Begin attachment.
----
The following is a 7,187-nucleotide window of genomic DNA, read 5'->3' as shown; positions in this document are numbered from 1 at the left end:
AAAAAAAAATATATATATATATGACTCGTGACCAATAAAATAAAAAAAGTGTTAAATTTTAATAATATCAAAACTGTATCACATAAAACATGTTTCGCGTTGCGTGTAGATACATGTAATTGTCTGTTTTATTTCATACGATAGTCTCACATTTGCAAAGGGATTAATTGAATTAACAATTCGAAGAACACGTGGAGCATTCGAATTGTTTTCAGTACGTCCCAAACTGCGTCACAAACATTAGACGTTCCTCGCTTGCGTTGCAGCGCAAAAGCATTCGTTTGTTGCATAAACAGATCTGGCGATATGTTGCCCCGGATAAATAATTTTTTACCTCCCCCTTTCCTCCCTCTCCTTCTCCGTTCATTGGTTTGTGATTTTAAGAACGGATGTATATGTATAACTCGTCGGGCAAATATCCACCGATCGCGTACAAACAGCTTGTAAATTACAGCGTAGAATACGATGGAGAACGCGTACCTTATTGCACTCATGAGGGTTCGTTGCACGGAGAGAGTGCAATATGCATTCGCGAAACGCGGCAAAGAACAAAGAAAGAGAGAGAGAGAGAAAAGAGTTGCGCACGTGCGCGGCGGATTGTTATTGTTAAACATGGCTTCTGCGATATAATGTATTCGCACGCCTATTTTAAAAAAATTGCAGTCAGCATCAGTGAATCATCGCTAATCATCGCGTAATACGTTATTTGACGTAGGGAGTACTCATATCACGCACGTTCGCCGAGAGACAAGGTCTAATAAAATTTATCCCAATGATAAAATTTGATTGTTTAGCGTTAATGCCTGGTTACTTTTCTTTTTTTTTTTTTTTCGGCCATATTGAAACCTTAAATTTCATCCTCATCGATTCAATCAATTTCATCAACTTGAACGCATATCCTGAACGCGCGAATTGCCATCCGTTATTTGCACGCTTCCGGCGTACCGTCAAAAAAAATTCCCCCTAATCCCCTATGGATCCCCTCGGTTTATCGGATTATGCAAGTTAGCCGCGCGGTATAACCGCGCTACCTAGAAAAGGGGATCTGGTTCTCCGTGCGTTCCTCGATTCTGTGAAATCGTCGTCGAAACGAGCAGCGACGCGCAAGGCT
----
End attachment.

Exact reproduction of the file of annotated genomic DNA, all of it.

The following is a 7,187-nucleotide window of genomic DNA, read 5'->3' as shown; positions in this document are numbered from 1 at the left end:
AAAAAAAAATATATATATATATGACTCGTGACCAATAAAATAAAAAAAGTGTTAAATTTTAATAATATCAAAACTGTATCACATAAAACATGTTTCGCGTTGCGTGTAGATACATGTAATTGTCTGTTTTATTTCATACGATAGTCTCACATTTGCAAAGGGATTAATTGAATTAACAATTCGAAGAACACGTGGAGCATTCGAATTGTTTTCAGTACGTCCCAAACTGCGTCACAAACATTAGACGTTCCTCGCTTGCGTTGCAGCGCAAAAGCATTCGTTTGTTGCATAAACAGATCTGGCGATATGTTGCCCCGGATAAATAATTTTTTACCTCCCCCTTTCCTCCCTCTCCTTCTCCGTTCATTGGTTTGTGATTTTAAGAACGGATGTATATGTATAACTCGTCGGGCAAATATCCACCGATCGCGTACAAACAGCTTGTAAATTACAGCGTAGAATACGATGGAGAACGCGTACCTTATTGCACTCATGAGGGTTCGTTGCACGGAGAGAGTGCAATATGCATTCGCGAAACGCGGCAAAGAACAAAGAAAGAGAGAGAGAGAGAAAAGAGTTGCGCACGTGCGCGGCGGATTGTTATTGTTAAACATGGCTTCTGCGATATAATGTATTCGCACGCCTATTTTAAAAAAATTGCAGTCAGCATCAGTGAATCATCGCTAATCATCGCGTAATACGTTATTTGACGTAGGGAGTACTCATATCACGCACGTTCGCCGAGAGACAAGGTCTAATAAAATTTATCCCAATGATAAAATTTGATTGTTTAGCGTTAATGCCTGGTTACTTTTCTTTTTTTTTTTTTTTCGGCCATATTGAAACCTTAAATTTCATCCTCATCGATTCAATCAATTTCATCAACTTGAACGCATATCCTGAACGCGCGAATTGCCATCCGTTATTTGCACGCTTCCGGCGTACCGTCAAAAAAAATTCCCCCTAATCCCCTATGGATCCCCTCGGTTTATCGGATTATGCAAGTTAGCCGCGCGGTATAACCGCGCTACCTAGAAAAGGGGATCTGGTTCTCCGTGCGTTCCTCGATTCTGTGAAATCGTCGTCGAAACGAGCAGCGACGCGCAAGGCT